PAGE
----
There is hope for the Mountain Gorilla (Gorilla beringei beringei) claims the Switzerland-based International Union for Conservation of Nature (the IUCN red list). The species status has gone from “critically endangered” to “endangered” all thanks to the collaborative conservation efforts across country boundaries and the positive engagement from communities living around the Mountain Gorilla habitat. The population has increased from 620 individuals in 1989 to around 1,004 individuals today.
“In the context of crashing populations of wildlife around the world, this is a remarkable conservation success… and it’s happened in recently war-torn and still very poor countries… it is a beacon of hope,” said Tara Stoinski, president and chief scientist of the Dian Fossey Gorilla Fund and also a member of the IUCN’s primate specialist group.
The Dian Fossey Gorilla Fund is an Atlanta-based non-profit organization named after the primate researcher whose work helped draw international attention to mountain gorillas. Her memoir became the basis for the 1988 Sigourney Weaver film “Gorillas in the Mist”. Bossy died in 1985 but while she was alive she had projected that the primates may be extinct by 2000.
“We have made progress in terms of their protection, in terms of allowing an environment where mountain gorillas can continue to thrive and grow,” said Anna Behm Masozera, director of the International Gorilla Conservation Program, based in Kigali, Rwanda. “But it’s important to note that mountain gorillas’ numbers could still slip back very quickly. We still have just two fragile and small populations,” split between two national park areas.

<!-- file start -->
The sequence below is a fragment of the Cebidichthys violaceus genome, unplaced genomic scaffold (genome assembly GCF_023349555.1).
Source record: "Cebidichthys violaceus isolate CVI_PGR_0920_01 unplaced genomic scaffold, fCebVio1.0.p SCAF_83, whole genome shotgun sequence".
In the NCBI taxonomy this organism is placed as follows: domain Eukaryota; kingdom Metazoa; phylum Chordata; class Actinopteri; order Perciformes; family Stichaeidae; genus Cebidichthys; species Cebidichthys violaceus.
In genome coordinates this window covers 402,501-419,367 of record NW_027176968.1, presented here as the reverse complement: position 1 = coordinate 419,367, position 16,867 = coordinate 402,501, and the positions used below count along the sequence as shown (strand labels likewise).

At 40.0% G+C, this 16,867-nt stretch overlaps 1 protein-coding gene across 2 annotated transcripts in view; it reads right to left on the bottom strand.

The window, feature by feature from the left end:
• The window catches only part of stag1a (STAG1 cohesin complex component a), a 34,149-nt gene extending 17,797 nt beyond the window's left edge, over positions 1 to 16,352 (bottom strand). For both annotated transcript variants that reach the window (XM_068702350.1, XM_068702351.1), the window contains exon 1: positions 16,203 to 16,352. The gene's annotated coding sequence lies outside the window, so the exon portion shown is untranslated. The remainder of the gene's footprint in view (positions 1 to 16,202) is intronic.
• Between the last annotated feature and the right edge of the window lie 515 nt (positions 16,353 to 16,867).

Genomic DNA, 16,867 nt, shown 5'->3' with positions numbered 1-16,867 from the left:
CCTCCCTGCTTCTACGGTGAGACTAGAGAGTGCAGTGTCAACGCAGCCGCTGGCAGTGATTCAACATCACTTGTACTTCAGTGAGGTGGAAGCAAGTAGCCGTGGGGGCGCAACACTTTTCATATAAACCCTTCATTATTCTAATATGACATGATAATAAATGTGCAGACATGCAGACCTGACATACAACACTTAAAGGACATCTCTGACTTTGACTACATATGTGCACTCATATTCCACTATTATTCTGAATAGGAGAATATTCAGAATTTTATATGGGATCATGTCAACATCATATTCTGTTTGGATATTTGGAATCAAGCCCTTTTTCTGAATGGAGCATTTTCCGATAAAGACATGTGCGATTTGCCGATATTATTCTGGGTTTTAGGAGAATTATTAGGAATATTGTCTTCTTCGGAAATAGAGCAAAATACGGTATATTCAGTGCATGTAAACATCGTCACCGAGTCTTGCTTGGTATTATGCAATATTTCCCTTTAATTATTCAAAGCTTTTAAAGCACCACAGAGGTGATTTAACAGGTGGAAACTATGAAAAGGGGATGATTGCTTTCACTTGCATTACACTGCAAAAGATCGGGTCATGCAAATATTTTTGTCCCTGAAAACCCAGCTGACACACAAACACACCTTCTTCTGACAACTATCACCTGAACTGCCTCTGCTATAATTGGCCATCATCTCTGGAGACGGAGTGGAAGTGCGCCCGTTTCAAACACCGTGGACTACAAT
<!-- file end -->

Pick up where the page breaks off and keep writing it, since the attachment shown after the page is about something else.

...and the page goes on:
A baby mountain gorilla rides on its mother’s back on the slopes of Mount Mikeno in the Virunga National Park, eastern Democratic Republic of the Congo. (Peter Andrews/Reuters)
About the Mountain Gorilla
The Mountain Gorilla is one of two subspecies of the Eastern Gorilla (Gorilla beringei) which became known to science on 17 October 1902. They reside in montane forests at high altitudes (2,500-4,000), as well as bamboo forests, along a range of dormant (extinct) volcanoes in East Africa. Their habitat falls inside national parks (protected areas covering approximately 792 km2) spanning parts of Rwanda, Uganda and the Democratic Republic of the Congo.
The gorillas live in groups that normally consist of a single dominant silverback (named such because of the patches of grey hair on their back) male, three adult females, and 4-5 offspring. Group territories tend to overlap, therefore a silverback generally defends his group rather than his territory.
Why They Face Population Problems
The mountain gorilla has endured uncontrolled hunting (poaching for bushmeat), war (recurring civil unrest), disease (primarily human introduced ranging from respiratory problems to Ebola), destruction of its forest habitat (for farming), and capture for the illegal pet trade. All of these factors have led to their dramatic decline in numbers.
The biggest threat of all is the commercial trade in bushmeat. The consumption of ape meat is considered to be prestigious amongst the wealthy elite. This creates a demand for it in the high-end meat supply of urban centers. Poachers either sell it on the spot fresh or smoke it for later sale in town. Because gorillas are so large they are preferred by hunters due to the weight of saleable meat.